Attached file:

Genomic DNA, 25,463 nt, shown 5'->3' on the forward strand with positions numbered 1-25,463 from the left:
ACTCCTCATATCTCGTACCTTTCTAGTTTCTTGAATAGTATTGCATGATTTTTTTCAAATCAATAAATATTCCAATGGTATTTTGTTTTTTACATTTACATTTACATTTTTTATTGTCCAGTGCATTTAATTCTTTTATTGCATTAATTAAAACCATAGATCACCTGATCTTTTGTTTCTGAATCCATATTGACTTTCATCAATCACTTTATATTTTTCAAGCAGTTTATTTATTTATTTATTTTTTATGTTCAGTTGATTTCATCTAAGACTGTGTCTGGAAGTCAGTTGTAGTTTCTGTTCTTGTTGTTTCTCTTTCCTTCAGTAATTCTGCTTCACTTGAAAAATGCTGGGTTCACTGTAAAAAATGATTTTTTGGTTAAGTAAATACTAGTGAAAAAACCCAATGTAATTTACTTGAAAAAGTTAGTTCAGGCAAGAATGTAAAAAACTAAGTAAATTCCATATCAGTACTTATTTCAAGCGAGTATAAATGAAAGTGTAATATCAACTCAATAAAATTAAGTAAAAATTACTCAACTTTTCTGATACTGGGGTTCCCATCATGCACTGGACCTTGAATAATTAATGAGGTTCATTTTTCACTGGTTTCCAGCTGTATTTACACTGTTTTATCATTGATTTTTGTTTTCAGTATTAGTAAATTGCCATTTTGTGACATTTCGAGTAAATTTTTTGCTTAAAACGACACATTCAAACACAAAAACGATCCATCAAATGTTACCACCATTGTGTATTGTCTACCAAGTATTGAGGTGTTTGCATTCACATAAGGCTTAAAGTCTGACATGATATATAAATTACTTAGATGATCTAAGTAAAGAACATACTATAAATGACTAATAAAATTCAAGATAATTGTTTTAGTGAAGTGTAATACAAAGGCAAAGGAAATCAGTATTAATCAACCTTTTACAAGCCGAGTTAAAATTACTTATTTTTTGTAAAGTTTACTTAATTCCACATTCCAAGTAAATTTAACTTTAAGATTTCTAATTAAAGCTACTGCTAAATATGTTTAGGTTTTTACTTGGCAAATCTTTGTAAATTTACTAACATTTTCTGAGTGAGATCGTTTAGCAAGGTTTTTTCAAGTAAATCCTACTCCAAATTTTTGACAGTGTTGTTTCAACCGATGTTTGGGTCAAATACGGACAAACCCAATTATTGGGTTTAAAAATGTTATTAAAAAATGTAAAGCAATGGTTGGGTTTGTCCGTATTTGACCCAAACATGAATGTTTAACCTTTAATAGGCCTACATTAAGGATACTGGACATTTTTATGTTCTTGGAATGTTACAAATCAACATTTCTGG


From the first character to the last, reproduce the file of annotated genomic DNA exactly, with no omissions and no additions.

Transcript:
Genomic DNA, 25,463 nt, shown 5'->3' on the forward strand with positions numbered 1-25,463 from the left:
ACTCCTCATATCTCGTACCTTTCTAGTTTCTTGAATAGTATTGCATGATTTTTTTCAAATCAATAAATATTCCAATGGTATTTTGTTTTTTACATTTACATTTACATTTTTTATTGTCCAGTGCATTTAATTCTTTTATTGCATTAATTAAAACCATAGATCACCTGATCTTTTGTTTCTGAATCCATATTGACTTTCATCAATCACTTTATATTTTTCAAGCAGTTTATTTATTTATTTATTTTTTATGTTCAGTTGATTTCATCTAAGACTGTGTCTGGAAGTCAGTTGTAGTTTCTGTTCTTGTTGTTTCTCTTTCCTTCAGTAATTCTGCTTCACTTGAAAAATGCTGGGTTCACTGTAAAAAATGATTTTTTGGTTAAGTAAATACTAGTGAAAAAACCCAATGTAATTTACTTGAAAAAGTTAGTTCAGGCAAGAATGTAAAAAACTAAGTAAATTCCATATCAGTACTTATTTCAAGCGAGTATAAATGAAAGTGTAATATCAACTCAATAAAATTAAGTAAAAATTACTCAACTTTTCTGATACTGGGGTTCCCATCATGCACTGGACCTTGAATAATTAATGAGGTTCATTTTTCACTGGTTTCCAGCTGTATTTACACTGTTTTATCATTGATTTTTGTTTTCAGTATTAGTAAATTGCCATTTTGTGACATTTCGAGTAAATTTTTTGCTTAAAACGACACATTCAAACACAAAAACGATCCATCAAATGTTACCACCATTGTGTATTGTCTACCAAGTATTGAGGTGTTTGCATTCACATAAGGCTTAAAGTCTGACATGATATATAAATTACTTAGATGATCTAAGTAAAGAACATACTATAAATGACTAATAAAATTCAAGATAATTGTTTTAGTGAAGTGTAATACAAAGGCAAAGGAAATCAGTATTAATCAACCTTTTACAAGCCGAGTTAAAATTACTTATTTTTTGTAAAGTTTACTTAATTCCACATTCCAAGTAAATTTAACTTTAAGATTTCTAATTAAAGCTACTGCTAAATATGTTTAGGTTTTTACTTGGCAAATCTTTGTAAATTTACTAACATTTTCTGAGTGAGATCGTTTAGCAAGGTTTTTTCAAGTAAATCCTACTCCAAATTTTTGACAGTGTTGTTTCAACCGATGTTTGGGTCAAATACGGACAAACCCAATTATTGGGTTTAAAAATGTTATTAAAAAATGTAAAGCAATGGTTGGGTTTGTCCGTATTTGACCCAAACATGAATGTTTAACCTTTAATAGGCCTACATTAAGGATACTGGACATTTTTATGTTCTTGGAATGTTACAAATCAACATTTCTGG